RIYADH - The fate of the crew of a Saudi warplane that crashed in Yemen remained uncertain Sunday after Iran-linked Houthi rebels claimed to have shot down the aircraft.
The Riyadh-led military coalition fighting the rebels said the two officers ejected from the plane before it crashed in northern Al-Jawf province Friday but that the rebels opened fire at them in "violation of the international humanitarian law."
"The joint forces command of the Coalition holds the terrorist Houthi militia responsible for the lives and wellbeing of the Tornado air crew under the international humanitarian law," the coalition said in a statement released by the official Saudi Press Agency late Saturday.
The statement did not specify whether the crew had survived or if they had been captured after the plane crashed in Houthi-controled territory.
The coalition also did not elaborate on the reasons for the crash.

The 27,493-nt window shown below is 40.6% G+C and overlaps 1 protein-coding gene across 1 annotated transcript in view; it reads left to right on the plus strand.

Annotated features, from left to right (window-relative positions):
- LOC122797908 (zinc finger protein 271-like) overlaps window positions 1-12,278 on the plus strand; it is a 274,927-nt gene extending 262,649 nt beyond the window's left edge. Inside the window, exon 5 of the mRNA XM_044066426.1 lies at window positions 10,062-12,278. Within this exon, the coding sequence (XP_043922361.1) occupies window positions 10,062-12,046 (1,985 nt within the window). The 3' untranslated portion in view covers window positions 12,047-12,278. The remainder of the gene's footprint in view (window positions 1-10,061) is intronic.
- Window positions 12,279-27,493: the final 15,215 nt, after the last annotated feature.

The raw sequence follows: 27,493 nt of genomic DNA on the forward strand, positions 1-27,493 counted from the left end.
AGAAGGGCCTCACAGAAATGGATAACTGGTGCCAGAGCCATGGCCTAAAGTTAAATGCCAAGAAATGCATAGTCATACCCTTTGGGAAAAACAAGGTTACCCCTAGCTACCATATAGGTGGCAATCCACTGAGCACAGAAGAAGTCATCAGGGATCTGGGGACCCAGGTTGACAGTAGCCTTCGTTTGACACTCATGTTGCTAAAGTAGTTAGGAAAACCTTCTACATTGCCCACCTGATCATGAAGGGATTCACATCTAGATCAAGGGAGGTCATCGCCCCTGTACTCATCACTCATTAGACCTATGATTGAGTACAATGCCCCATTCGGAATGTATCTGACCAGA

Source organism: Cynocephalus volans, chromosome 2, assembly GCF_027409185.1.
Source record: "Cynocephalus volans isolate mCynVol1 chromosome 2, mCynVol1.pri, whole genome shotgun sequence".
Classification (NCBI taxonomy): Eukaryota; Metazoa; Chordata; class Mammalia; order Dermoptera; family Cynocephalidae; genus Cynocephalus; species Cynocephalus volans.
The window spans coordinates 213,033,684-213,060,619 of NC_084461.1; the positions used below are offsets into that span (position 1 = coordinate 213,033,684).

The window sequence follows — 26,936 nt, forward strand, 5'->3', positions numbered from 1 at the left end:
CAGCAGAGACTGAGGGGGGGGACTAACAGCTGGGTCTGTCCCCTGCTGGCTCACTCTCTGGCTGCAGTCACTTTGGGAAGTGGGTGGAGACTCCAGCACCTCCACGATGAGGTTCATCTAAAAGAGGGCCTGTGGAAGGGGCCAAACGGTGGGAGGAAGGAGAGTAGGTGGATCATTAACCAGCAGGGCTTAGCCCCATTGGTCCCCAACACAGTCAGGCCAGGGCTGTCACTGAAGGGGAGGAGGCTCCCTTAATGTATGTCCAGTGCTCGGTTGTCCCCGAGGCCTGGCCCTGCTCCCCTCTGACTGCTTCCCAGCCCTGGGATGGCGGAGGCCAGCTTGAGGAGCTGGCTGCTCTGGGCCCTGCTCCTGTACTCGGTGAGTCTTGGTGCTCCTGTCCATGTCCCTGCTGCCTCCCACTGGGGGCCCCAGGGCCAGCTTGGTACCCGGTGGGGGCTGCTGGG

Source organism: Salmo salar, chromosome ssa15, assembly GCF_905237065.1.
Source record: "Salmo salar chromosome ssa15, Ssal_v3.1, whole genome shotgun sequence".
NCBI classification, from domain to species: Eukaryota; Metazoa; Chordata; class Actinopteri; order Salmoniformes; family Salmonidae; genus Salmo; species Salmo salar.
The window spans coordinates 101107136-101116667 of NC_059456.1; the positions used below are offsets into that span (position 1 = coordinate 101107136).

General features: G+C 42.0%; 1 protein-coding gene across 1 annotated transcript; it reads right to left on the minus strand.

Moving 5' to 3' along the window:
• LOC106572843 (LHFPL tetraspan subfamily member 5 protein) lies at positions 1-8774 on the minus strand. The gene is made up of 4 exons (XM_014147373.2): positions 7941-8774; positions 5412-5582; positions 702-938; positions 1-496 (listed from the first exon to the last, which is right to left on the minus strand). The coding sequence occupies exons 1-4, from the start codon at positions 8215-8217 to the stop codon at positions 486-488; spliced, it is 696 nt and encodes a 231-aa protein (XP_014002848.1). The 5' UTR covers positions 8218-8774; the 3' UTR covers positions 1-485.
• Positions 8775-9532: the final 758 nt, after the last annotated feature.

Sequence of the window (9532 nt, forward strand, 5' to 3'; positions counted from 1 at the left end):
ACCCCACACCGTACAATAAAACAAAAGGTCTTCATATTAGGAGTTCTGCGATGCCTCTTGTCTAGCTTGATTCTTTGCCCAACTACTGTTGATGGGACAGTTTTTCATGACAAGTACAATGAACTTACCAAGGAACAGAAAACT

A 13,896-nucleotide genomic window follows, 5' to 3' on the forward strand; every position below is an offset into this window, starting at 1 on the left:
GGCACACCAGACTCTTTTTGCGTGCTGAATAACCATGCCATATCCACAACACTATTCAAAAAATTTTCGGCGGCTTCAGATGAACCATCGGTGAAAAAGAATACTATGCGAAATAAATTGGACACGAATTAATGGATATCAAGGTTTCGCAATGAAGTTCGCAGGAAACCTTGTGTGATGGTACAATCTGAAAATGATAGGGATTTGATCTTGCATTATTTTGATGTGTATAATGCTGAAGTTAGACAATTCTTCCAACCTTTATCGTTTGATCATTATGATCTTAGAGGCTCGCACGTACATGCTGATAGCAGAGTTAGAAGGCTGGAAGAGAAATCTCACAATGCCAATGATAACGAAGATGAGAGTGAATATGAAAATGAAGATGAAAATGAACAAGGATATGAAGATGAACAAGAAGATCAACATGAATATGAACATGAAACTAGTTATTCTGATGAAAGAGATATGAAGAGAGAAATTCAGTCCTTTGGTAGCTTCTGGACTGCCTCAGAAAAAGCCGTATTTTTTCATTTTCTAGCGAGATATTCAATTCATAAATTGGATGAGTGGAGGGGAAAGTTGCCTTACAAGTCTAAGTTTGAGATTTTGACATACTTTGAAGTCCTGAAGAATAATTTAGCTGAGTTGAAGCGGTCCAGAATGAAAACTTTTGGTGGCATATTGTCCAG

But if Houthi involvement is confirmed, the rare downing of a coalition warplane would mark a setback for a military alliance known for its air supremacy and signal the rebels' increasingly potent arsenal.
The rebels released footage of what they called the launch of their "advanced surface-to-air missile" and the moment it purportedly struck the jet in the night sky, sending it crashing down in a ball of flames.
The crash triggered air strikes in the area where the plane went down, an apparent Saudi-led retaliation that the U.N. said left 31 civilians dead and 12 others wounded.
The rebels reported multiple coalition air strikes in the area, adding that women and children were among the dead and wounded, according to rebel television station Al-Masirah.
The coalition conceded the "possibility of collateral damage" during a "search and rescue operation" at the site of the jet crash.
The coalition force has been widely criticized for the high civilian death toll from its bombing campaigns in Yemen, which has prompted some Western governments to cut arms deliveries to the countries taking part.
The coalition intervened against the Houthis in 2015, in a conflict that has killed tens of thousands of people, most of them civilians, and sparked what the United Nations calls the world's worst humanitarian crisis.